A Novel Approach

This time last week I was in a state of something close to euphoria. The reason? I had finally completed the first draft of my novel.

I had known the moment was coming. Although I am usually a planner, I had worked through the novel with only a rough idea as to what was to happen. There were character sketches and plot points at certain stages of the process along with flexibility which worked well. But as I approached the final quarter, I could feel a bit of reluctance creep in.

My creative writing to this point has mainly been in the space of short stories. There were several times throughout the writing of the novel that I was secretly pleased that I had made it this far. But it was also a bit daunting. I know, you see, that this is only the first draft. I will need to edit, to carve out bits, to write new sections. As I wrote I had to battle the urge to edit as I wrote. But once I started to tinker with the structure, the house of cards might tumble. Instead, I channeled the advice listed under ‘Finish the damn novel‘ and finished the damn novel.

It is imperfect. Some writers are famous for writing scores of drafts before they have the final, polished gem. Others seem to be able to attain perfection with hardly an edit. As the logical conclusion to the story approached part of me was wondering if the character arc development was enough. Should I up the ante for a character by doing this, or tweaking that, or is something entirely different required?

It would be easy to spend my writing time devouring the millions of words of writingΒ advice regarding what to do now I’ve finished my draft. Instead, I’ve paraphrased Stephen King in my head and I’m going to let it sit for a few weeks. I have a copy of the draft printed and ready to edit, but I’ve resisted the impulse to pull out a pen and start scrawling amendments. It needs to breathe a bit. As do I.

There are other writing projects that I am keen to get started on, chunkier jobs that just seemed too much to take on in addition to finishing a novel. So that is the approach that I plan to take for now.

Do you have a break of sorts between larger projects?

[Photo: a glimpse inside the pavilion at the Hydro Majestic, Medlow Bath]

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13 thoughts on “A Novel Approach

  1. CONGRATS ON FINISHING YOUR FIRST DRAFT.

    Seriously, that deserves major kuddos. It isn’t the easiest thing to accomplish, especially when self-doubt or fears try to creep in along the way. Or when you have the impulse to edit throughout and have to force yourself to continue, even knowing that what you have just written and slaved over may get cut a few months from now, as the true test approaches: editing. Hell, putting it all daunting like that, it’s a surprise any of us can finish a novel when we have all of this mental baggage haunting us throughout the entire process.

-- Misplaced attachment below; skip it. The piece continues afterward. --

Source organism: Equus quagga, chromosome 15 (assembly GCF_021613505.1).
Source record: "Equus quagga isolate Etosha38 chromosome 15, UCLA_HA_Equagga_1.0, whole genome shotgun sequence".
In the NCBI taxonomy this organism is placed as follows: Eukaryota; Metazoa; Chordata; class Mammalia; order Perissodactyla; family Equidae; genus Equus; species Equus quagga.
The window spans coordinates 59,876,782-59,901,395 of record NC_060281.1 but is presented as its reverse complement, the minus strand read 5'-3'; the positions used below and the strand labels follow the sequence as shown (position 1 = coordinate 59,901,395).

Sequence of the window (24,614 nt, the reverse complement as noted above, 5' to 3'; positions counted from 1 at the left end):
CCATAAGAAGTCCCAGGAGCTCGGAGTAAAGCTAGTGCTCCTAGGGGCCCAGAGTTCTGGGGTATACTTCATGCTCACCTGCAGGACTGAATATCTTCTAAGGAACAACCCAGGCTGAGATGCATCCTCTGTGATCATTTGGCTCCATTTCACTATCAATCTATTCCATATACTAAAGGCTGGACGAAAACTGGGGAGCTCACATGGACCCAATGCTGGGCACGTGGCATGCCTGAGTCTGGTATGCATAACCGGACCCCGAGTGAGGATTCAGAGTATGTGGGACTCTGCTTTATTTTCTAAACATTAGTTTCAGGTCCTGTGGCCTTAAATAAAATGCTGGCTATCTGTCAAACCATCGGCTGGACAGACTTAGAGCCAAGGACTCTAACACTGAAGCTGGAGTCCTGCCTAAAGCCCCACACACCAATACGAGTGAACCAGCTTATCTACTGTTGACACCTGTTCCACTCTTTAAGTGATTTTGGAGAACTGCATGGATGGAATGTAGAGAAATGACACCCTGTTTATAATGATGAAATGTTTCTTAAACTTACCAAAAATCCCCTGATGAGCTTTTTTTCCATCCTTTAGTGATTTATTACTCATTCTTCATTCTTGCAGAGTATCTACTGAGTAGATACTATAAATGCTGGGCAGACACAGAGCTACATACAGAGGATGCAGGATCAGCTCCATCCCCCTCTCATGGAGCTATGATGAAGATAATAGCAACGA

But you did.

    So clap yourself on the back and give yourself a break! Both you and your book deserve it. I didn’t realize that you were “supposed” to wait to edit between drafts, but doing that now, it makes so much more sense. It gives you time to start working on different projects and keep your creativity flowing, yet gives your draft time to breathe and grow so that, when you go to tackle it later on, you come back refreshed and as close as a new reader as you can, being the creator.

    Congrats again and good luck as you continue your journey! We’re all rooting for you! πŸ™‚

    • I can’t thank you enough for your response, for your support and enthusiasm – it was such a delight to read your words. It felt so good to type ‘the end’ even though it isn’t really, and I even wandered around with a goofy smile for a day or two. And maybe I’m smiling now just thinking about it. Thank you for reminding me that it is an achievement to reach this point – it means a lot to me and your words make me feel like I’m not alone but travelling in fine company – thanks again πŸ’.

      • *squee* Of course! When I finished my first first draft, I remember writing “the end” and I was shaking and laughing and crying all at the same time. I looked like a maniac, in retrospect, but I was just so excited and so proud; just as you should be! I love that you are keeping us updated on your journey and I hope to continue to support you throughout it. Keep up that goofy grin. You deserve it! πŸ˜€

  2. This is wonderful news and an achievement indeed! The polishing shall begin 😊. Am looking forward to hearing of your progress. Ten bunches of flowers are in order πŸ’πŸ’πŸ’πŸ’πŸ’πŸ’πŸ’πŸ’πŸ’πŸ’

    • Thank you so much! At the time I thought it was a big deal but then, as per usual, life rolls on. Thank you for reminding me that it did matter – I appreciate your kind words 😊.

  3. Congratulations on completing your first novel! That’s a huge accomplishment. And I agree that it’s best to take a rest before tackling the editing. After a break, you will probably see it with fresh eyes and have a clearer idea of the changes, if any, that you want to make.

    • Thank you, Ann, for your kind words. I am hoping that a break will give me a fresh perspective and some clarity, and I’m sure my mind will continue tinkering away in the background with thoughts for improvement. Thank you again for your response 😊.

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